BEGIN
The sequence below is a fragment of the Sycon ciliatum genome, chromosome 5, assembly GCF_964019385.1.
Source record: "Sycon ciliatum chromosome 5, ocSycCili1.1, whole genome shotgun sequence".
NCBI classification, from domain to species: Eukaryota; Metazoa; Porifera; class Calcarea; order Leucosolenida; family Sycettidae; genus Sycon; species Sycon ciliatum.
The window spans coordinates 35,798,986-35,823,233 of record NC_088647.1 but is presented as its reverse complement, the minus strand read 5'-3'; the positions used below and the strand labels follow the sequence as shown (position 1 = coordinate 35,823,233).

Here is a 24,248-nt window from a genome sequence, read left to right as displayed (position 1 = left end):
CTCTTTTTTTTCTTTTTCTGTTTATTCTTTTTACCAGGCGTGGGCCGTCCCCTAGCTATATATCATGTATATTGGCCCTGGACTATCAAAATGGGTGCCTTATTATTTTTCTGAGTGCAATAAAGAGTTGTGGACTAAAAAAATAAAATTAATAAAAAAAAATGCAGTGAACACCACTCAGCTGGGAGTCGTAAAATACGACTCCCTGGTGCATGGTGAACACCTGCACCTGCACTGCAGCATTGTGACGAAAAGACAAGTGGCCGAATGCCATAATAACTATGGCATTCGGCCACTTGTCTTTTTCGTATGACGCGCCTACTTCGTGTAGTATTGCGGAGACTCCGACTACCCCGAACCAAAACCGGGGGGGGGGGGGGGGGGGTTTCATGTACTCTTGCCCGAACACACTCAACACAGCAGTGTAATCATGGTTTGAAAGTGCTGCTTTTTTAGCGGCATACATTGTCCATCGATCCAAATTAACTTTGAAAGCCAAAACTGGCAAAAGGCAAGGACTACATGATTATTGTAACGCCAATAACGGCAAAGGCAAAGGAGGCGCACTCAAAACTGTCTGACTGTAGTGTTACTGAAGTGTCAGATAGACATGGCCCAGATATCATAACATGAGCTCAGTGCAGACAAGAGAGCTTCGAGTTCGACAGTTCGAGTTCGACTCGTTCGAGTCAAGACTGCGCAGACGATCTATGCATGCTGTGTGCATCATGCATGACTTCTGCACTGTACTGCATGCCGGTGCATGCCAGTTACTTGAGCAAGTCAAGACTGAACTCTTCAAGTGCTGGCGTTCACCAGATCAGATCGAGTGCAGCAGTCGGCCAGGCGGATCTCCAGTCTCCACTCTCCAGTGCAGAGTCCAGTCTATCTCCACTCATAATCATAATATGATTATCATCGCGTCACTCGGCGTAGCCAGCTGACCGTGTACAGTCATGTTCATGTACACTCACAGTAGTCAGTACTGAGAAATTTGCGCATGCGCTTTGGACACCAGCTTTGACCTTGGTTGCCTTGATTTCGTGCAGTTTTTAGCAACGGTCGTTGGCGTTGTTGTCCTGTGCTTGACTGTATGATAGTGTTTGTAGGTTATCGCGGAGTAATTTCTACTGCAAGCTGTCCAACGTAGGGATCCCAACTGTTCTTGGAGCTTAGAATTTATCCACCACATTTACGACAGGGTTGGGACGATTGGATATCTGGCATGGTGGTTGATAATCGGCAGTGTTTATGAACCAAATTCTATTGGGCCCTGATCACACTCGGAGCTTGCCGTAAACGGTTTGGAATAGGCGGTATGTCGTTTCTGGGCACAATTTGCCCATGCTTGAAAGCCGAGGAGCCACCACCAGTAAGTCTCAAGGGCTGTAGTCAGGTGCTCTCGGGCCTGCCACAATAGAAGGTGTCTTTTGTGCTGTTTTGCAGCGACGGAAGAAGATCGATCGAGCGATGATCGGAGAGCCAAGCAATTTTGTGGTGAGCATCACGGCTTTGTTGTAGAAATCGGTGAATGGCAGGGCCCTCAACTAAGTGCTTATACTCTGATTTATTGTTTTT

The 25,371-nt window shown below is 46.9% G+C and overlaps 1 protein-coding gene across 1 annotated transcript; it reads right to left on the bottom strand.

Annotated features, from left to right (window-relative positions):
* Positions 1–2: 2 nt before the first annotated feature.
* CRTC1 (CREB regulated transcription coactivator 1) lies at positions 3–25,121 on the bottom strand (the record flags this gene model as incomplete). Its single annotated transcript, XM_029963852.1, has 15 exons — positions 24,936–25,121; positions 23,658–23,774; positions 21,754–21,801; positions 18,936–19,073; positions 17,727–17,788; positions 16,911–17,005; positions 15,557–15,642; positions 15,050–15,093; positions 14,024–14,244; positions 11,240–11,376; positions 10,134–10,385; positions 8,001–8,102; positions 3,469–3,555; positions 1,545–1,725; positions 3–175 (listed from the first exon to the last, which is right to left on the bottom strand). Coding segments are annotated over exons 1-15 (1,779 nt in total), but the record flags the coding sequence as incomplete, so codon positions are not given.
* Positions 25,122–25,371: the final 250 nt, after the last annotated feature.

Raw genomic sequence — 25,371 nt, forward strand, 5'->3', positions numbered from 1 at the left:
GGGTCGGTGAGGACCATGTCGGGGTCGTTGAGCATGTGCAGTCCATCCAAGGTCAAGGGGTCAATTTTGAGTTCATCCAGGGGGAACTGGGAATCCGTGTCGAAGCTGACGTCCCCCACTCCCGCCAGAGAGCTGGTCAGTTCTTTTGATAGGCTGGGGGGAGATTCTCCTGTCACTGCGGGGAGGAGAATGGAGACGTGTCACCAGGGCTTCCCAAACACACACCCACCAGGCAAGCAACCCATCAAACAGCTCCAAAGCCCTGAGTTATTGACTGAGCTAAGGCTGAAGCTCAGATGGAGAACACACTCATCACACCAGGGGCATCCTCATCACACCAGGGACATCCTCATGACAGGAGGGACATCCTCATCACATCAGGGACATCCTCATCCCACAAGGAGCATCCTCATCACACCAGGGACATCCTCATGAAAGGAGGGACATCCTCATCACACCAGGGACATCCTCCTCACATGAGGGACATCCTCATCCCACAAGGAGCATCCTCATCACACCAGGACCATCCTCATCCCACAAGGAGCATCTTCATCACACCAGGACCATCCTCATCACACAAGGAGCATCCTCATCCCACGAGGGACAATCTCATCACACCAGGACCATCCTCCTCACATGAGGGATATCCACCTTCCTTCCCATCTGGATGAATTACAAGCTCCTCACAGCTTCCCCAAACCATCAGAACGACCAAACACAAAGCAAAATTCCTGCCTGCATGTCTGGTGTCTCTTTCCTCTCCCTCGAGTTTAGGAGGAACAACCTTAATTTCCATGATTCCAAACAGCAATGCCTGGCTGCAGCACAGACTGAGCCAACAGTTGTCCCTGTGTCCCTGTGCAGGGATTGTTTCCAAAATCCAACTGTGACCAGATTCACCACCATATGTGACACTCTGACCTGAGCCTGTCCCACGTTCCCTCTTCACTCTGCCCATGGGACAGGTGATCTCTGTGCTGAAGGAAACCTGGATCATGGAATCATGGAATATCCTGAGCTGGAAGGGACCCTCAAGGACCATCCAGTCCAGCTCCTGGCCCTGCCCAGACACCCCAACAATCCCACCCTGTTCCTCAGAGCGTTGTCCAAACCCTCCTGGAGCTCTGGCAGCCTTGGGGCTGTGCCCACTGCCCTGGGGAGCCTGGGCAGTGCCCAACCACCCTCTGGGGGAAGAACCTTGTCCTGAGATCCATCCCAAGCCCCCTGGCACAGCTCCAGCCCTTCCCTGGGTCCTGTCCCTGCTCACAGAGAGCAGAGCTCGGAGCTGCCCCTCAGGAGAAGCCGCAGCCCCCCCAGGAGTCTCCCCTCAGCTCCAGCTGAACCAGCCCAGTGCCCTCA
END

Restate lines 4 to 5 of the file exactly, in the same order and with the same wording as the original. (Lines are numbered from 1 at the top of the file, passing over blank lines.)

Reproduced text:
The window spans coordinates 35,798,986-35,823,233 of record NC_088647.1 but is presented as its reverse complement, the minus strand read 5'-3'; the positions used below and the strand labels follow the sequence as shown (position 1 = coordinate 35,823,233).

Here is a 24,248-nt window from a genome sequence, read left to right as displayed (position 1 = left end):